If you can seize your seat nearest the door,

When the train doors open with a shudder.

Or, giving it up upon the sight,

Of a third trimester pregnant mother.

If you can Twitter- and not make typos in your tweet.

If you can sms- with both thumbs on your Blackberry

If you can multi-task with Iphone and Ipad without a seat.

And make both devices necessary.

If you can bear to starve until Shenton Way,

Buying your breakfast from McD's.

Or make do with hot water,

And your desk-drawer stash of Maggi Mees.

You'll be a Working Stiff, my Son!!

...After "The Rime of the Ancient Mariner"

Train after train, train after train

We wait, inside a cramped compartment.

As cheerful as an extended family,

In a one-bedroom apartment.

Adverts, adverts everywhere,

And nothing you want to buy.

Adverts, adverts everwhere,

The last sale was in July.
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Saturday, 16 April 2011

Verbal Diarrhoea

 It sounds like a bad joke but I think I've come across examples of it. It's the opposite of writer's block (conversely, writer's block is verbal constipation) and it is just as negative.

Verbal diarrhoea is when the writing is excessive, fitful and comes in torrents of steaming doo-doo. "Hahah!" you think, "I should have problems like that!".  Ermm, no you really don't....!
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Saturday, 2 April 2011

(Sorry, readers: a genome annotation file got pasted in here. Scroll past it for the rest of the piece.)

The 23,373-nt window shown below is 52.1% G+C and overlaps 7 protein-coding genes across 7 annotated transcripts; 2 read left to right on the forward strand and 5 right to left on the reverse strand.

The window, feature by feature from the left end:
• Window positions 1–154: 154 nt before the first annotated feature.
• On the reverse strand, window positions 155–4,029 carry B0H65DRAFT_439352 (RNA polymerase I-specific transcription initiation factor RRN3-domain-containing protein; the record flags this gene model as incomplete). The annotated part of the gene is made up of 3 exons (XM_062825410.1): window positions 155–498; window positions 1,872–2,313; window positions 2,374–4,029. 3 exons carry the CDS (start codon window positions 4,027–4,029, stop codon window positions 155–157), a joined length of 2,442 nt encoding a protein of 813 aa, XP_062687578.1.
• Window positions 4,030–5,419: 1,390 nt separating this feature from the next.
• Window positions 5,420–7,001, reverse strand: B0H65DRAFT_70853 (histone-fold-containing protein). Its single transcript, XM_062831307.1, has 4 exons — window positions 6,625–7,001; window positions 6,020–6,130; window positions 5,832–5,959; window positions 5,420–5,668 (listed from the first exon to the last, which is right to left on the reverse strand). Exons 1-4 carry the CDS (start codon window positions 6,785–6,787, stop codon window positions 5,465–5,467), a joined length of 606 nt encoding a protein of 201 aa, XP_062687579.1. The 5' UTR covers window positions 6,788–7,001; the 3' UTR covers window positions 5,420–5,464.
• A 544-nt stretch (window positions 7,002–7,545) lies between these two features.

A close friend gave me a quill last year. The nib has to be dipped in a bottle of ink, wiped and this does not prevent the ink dribbling onto the page.

Why do I persist in using the quill? It's because I enjoy it. I love feeling and hearing the scratch of the metal nib on the paper. dipping the nib back into the bottle when the inkstream runs dry. Now this is really *writing*.
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Saturday, 12 March 2011

The 'R' Word

"How do you handle rejection letters and emails?"

I have no easy answer for this question. Within the first ten minutes of receiving the said letter/ email I feel like all members of the Sex Pistols on the last leg of their US tour; to quote Johnny Rotten (John Lydon), "Ever get the feeling that you've been cheated?". Maybe I'll trash my hotel room and throw television sets into the swimming pool at the same time. I only ever received the personal sort of response, the sort that actually mentions why it was not accepted but "...please send more.". These are the best to receive because the editor/ agent thinks that you have potential

Collateral damage aside, please do not fire off a salvo to the editor or agent who obviously failed to appreciate the merits of your work. You're allowed to seethe for as long as you wish.

Improve. edit, tweak and continue on your way.

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Saturday, 26 February 2011

Nifty Fifty Blogfest

Anstice is hosting the Nifty-Fifty Blogfest at Impossible Dreams. I like numerically-themed writing prompts, but never considered any integer larger than 10.

(Apologies if I took the theme too literally.)

Pity the reputation of the number '50'.
It is a middle child, used to indicate the halfway, the median, and the demi. As every student and teacher knows, 50 is poised in this middling yet crucial position between success and failure. As every employee knows, 50 is not quite retirement age, and every senior citizen knows it is not yet the signpost to the land of the second childhood. 50 cents is only half a dollar or a mediocre rapper.
50 has a smaller sibling called 5, who has more esoteric and biological associations. There are 5 elements, 5 points to a star, and amphibians, reptiles and primates (including us) possess 5 fingers and toes.

But 50 refuses to be upstaged- it manifests in geography- (50 states in the USA), and two 50s in the same sentence, 'fifty-fifty' denotes equality.